Speaker of Tennessee House Sexton: Even Teachers Union Open to His Idea of Telling Federal Government We Don’t Want Your K-12 Education Money with Its Strings

Speaker of Tennessee House Sexton: Even Teachers Union Open to His Idea of Telling Federal Government We Don’t Want Your K-12 Education Money with Its Strings

Live from Music Row Thursday morning on The Tennessee Star Report with Michael Patrick Leahy – broadcast on Nashville’s Talk Radio 98.3 and 1510 WLAC weekdays from 5:00 a.m. to 8:00 a.m. – host Leahy welcomed Tennessee Speaker of the House Cameron Sexton to the newsmaker line to discuss his recent proposal in the Tennessee General Assembly which would reject federal education funding in the state.

Leahy: On the newsmaker line right now is speaker of the House Cam Sexton. Speaker Sexton, heads are blowing up at the Department of Education in Washington, DC, as we speak. You made a bold proposal yesterday. Tell us about it.

Sexton: I think liberals in Tennessee are losing their minds, too. What I said yesterday, and this goes back to when we were campaigning this last year and traveling the state and talking to people, Tennesseans are tired of the federal government reaching down into our state and telling us what to do and how to do it simply because they give us funding.

And so we’ve been thinking about it. We’ve been watching third and fourth-grade reading, retention rates, be abysmal. We’re looking at what the federal government is trying to pass down.

We have the TCAP test, all these standardized tests, not because of the state, but because the federal government tells us that we have to give them because they’re giving us money. And there are all these other things in the classroom that they’re out there telling us that we have to do.

And so the amount of money we’re talking about is about $1.8 billion. And so simply, what I said this week at a luncheon at the Farm Bureau meeting was, I think it’s time in the Department of Education that we tell the federal government to keep their $1.8 billion. We will fund that portion ourselves.

So we’ll continue to fund all the different title ones and twos the school lunch program and the vocational education, IDEAs. But I’ll tell you what, if we are right now in financial shape, which I think we are, to fund that much money and take the strings and the situations and get the federal government out of our classrooms, I think it’s time that we do it. And that’s what I proposed.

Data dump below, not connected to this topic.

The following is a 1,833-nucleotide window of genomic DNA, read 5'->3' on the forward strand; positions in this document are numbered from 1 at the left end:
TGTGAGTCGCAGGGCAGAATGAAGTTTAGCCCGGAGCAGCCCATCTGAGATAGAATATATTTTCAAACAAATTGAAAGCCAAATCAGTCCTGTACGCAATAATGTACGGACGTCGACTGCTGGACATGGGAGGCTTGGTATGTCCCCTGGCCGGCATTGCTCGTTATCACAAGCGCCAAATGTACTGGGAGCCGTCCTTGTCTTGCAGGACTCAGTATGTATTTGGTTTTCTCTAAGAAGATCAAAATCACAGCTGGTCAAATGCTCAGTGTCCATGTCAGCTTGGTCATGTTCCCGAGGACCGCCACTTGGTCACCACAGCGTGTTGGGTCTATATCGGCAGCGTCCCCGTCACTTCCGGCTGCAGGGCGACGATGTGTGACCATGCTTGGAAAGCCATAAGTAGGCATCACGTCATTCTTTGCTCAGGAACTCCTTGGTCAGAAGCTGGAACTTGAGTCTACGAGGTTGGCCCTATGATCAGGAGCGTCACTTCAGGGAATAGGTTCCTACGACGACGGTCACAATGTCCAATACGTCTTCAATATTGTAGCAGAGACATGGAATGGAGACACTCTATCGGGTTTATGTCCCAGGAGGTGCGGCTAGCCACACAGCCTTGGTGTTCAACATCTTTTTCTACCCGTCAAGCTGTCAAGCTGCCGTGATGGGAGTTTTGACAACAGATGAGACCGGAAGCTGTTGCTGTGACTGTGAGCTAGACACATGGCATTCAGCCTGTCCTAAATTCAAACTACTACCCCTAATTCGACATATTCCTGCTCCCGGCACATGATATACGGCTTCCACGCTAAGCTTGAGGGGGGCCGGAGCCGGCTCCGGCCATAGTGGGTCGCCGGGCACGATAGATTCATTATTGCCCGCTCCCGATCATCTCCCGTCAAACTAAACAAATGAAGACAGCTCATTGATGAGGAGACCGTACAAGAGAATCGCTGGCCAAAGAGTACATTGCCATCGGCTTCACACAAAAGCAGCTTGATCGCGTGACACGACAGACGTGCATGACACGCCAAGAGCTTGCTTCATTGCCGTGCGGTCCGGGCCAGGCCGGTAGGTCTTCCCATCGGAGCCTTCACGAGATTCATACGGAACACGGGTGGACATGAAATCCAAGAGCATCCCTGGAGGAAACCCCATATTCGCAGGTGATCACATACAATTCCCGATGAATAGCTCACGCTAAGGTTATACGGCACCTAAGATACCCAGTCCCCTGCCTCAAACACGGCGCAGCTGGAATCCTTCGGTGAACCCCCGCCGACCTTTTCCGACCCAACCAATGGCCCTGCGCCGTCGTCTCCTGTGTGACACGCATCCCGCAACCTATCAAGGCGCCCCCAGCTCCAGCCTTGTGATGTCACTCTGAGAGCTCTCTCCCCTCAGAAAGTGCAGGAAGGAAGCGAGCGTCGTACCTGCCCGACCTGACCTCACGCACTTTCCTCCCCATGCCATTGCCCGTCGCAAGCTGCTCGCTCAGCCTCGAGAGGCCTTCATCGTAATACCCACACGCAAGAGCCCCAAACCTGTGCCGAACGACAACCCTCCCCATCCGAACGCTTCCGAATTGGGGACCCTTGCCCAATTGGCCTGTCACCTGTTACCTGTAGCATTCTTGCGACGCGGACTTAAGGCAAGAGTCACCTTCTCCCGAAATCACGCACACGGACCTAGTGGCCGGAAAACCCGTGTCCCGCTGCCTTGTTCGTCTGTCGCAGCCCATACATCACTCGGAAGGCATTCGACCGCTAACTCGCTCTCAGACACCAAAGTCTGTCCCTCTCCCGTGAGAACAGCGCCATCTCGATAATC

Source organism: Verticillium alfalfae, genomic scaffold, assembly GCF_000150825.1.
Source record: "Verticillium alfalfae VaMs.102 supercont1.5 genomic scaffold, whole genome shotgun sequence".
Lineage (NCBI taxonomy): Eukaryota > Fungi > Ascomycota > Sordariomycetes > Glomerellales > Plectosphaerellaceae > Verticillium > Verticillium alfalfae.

Leahy: You can hear the cheers all across middle Tennessee right now.

Simon: And right here, too.

Leahy: Both of us are just absolutely elated. It’s Christmas in February. That’s what I think.

Simon: Do it with all federal money, hospitals, everything.

Leahy: No other state in the union has done this yet. They’ve talked about it in South Carolina and in Oklahoma. When you brought this idea up, and I guess you’ve spoken to the governor about it. I get the indication that he’s open to the idea. Tell us about how that might proceed.

Sexton: Yes, the governor is open; the lieutenant governor is open. Even Commissioner Penny Schwinn is open. I got members in the House who are open. I think one of the things is, you look at states I know Texas has considered, and I’m sure Florida has. But you know how it is. Once you get over a certain level of funding, it’s very hard to cut the strings.

And that’s what the federal government tries to do. And so we’re at a point where $1.8 billion is a lot of money, but we can do it right now, based on how well our economy is doing. I think the next steps are we’re going to continue to have conversations. There needs to be a conversation. You can’t do it this coming year; that’s much too quick.

And so you have to have a conversation if we’re going to move in this, how long do we need to set it up to get everything implemented, to move things to the state to make sure we have it right? When is it feasible that we can cut the strings?

We need to really have a hard conversation about that, but first, we got to get everybody on the same page and say, you know what? This is what we want to do. We’re tired of the federal government telling us what to do. And I think we could be a leader. And I think what you’ll see is the red Republican states that are probably smaller in nature are able to do this quicker than the bigger ones.

But it sends a powerful message that we’re no longer waiting on Congress to tell or a Republican president to come in and eliminate the Department of Education at the federal level. I’m tired of waiting for them for decades to do something that they say they want to do when we can just go ahead and do it ourselves here in the state of Tennessee.

Simon: So how long do you anticipate this is going to take?

Sexton: I don’t know. That’s a question that we need to have about how to process it. I don’t think you could do it this year. I think that’s much too quick. But I think feasibly, you could do it next year. In this year’s budget, we have $3.2 billion of new revenue that’s recurring. And so we have the capability.

The governor wisely did not spend all that $3.2 billion in recurring. He did some non-recurring. So that money will come back next year to us. So it’s not like we’re losing the recurring dollars.